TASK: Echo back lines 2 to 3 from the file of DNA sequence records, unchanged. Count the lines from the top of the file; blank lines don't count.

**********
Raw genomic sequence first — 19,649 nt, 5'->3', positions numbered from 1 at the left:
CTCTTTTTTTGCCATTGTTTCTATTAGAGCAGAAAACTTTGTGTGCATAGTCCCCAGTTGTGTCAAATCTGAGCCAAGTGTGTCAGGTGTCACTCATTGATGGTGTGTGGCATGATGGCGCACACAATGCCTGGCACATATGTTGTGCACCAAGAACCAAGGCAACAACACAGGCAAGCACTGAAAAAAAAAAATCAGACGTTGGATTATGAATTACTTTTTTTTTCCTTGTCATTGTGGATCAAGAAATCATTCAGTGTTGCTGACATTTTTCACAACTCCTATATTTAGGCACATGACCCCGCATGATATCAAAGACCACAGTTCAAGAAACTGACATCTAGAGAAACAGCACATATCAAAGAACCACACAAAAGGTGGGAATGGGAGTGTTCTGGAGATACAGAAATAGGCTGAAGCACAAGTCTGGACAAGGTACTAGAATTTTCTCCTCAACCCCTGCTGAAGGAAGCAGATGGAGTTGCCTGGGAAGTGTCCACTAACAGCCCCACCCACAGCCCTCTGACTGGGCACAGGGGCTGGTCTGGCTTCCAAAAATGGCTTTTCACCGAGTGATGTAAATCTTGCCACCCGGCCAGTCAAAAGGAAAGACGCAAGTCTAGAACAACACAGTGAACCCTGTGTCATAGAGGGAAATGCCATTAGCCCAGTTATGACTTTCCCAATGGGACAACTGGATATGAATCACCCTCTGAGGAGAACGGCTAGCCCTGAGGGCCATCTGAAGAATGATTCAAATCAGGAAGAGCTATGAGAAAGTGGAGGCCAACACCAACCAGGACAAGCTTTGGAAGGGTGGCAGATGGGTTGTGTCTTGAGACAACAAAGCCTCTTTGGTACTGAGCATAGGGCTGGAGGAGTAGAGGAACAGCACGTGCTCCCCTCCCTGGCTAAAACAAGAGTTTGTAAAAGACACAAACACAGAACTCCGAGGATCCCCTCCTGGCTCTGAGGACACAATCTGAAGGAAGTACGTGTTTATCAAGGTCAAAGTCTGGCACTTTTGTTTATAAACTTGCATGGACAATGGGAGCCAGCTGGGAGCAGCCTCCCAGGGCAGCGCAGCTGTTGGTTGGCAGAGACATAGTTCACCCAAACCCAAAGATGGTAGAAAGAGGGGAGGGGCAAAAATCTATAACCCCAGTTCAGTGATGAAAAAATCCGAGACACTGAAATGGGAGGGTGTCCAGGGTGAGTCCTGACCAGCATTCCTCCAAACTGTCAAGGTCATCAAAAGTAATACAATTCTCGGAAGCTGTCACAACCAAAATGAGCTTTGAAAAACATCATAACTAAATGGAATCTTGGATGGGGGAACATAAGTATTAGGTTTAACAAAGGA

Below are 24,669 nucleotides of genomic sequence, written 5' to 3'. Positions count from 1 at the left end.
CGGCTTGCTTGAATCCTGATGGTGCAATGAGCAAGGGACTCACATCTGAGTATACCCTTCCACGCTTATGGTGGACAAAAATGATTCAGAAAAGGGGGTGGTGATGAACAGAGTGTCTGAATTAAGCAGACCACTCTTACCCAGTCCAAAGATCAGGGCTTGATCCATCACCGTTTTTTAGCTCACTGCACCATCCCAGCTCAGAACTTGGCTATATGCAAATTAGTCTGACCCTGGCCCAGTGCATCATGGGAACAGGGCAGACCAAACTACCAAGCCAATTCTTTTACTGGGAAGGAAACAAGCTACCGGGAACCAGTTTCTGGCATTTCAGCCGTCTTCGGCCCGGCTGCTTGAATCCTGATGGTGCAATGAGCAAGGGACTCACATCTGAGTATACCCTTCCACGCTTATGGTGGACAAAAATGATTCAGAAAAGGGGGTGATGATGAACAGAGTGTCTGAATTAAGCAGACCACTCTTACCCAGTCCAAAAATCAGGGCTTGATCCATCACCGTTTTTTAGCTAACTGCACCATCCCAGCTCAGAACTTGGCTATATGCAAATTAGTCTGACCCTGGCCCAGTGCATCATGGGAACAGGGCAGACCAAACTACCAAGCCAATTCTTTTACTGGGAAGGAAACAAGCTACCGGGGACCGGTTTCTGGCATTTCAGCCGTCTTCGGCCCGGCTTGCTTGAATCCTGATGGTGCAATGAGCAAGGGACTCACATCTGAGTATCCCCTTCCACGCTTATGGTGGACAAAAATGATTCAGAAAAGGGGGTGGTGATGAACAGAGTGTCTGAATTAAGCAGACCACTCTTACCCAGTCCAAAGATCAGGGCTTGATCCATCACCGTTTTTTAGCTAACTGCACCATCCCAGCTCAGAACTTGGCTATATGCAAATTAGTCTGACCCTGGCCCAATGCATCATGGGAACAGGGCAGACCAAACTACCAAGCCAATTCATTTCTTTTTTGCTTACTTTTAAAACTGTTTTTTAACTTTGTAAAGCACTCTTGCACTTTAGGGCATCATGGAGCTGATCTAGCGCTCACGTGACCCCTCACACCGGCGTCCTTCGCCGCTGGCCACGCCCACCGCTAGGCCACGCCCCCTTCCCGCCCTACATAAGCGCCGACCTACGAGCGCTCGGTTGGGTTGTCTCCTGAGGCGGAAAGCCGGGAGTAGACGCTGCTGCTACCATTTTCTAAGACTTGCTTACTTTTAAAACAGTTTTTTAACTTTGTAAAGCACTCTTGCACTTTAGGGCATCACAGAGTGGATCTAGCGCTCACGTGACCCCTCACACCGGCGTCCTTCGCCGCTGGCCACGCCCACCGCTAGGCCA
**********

CTCTTTTTTTGCCATTGTTTCTATTAGAGCAGAAAACTTTGTGTGCATAGTCCCCAGTTGTGTCAAATCTGAGCCAAGTGTGTCAGGTGTCACTCATTGATGGTGTGTGGCATGATGGCGCACACAATGCCTGGCACATATGTTGTGCACCAAGAACCAAGGCAACAACACAGGCAAGCACTGAAAAAAAAAAATCAGACGTTGGATTATGAATTACTTTTTTTTTCCTTGTCATTGTGGATCAAGAAATCATTCAGTGTTGCTGACATTTTTCACAACTCCTATATTTAGGCACATGACCCCGCATGATATCAAAGACCACAGTTCAAGAAACTGACATCTAGAGAAACAGCACATATCAAAGAACCACACAAAAGGTGGGAATGGGAGTGTTCTGGAGATACAGAAATAGGCTGAAGCACAAGTCTGGACAAGGTACTAGAATTTTCTCCTCAACCCCTGCTGAAGGAAGCAGATGGAGTTGCCTGGGAAGTGTCCACTAACAGCCCCACCCACAGCCCTCTGACTGGGCACAGGGGCTGGTCTGGCTTCCAAAAATGGCTTTTCACCGAGTGATGTAAATCTTGCCACCCGGCCAGTCAAAAGGAAAGACGCAAGTCTAGAACAACACAGTGAACCCTGTGTCATAGAGGGAAATGCCATTAGCCCAGTTATGACTTTCCCAATGGGACAACTGGATATGAATCACCCTCTGAGGAGAACGGCTAGCCCTGAGGGCCATCTGAAGAATGATTCAAATCAGGAAGAGCTATGAGAAAGTGGAGGCCAACACCAACCAGGACAAGCTTTGGAAGGGTGGCAGATGGGTTGTGTCTTGAGACAACAAAGCCTCTTTGGTACTGAGCATAGGGCTGGAGGAGTAGAGGAACAGCACGTGCTCCCCTCCCTGGCTAAAACAAGAGTTTGTAAAAGACACAAACACAGAACTCCGAGGATCCCCTCCTGGCTCTGAGGACACAATCTGAAGGAAGTACGTGTTTATCAAGGTCAAAGTCTGGCACTTTTGTTTATAAACTTGCATGGACAATGGGAGCCAGCTGGGAGCAGCCTCCCAGGGCAGCGCAGCTGTTGGTTGGCAGAGACATAGTTCACCCAAACCCAAAGATGGTAGAAAGAGGGGAGGGGCAAAAATCTATAACCCCAGTTCAGTGATGAAAAAATCCGAGACACTGAAATGGGAGGGTGTCCAGGGTGAGTCCTGACCAGCATTCCTCCAAACTGTCAAGGTCATCAAAAGTAATACAATTCTCGGAAGCTGTCACAACCAAAATGAGCTTTGAAAAACATCATAACTAAATGGAATCTTGGATGGGGGAACATAAGTATTAGGTTTAACAAAGGA

Below are 24,669 nucleotides of genomic sequence, written 5' to 3'. Positions count from 1 at the left end.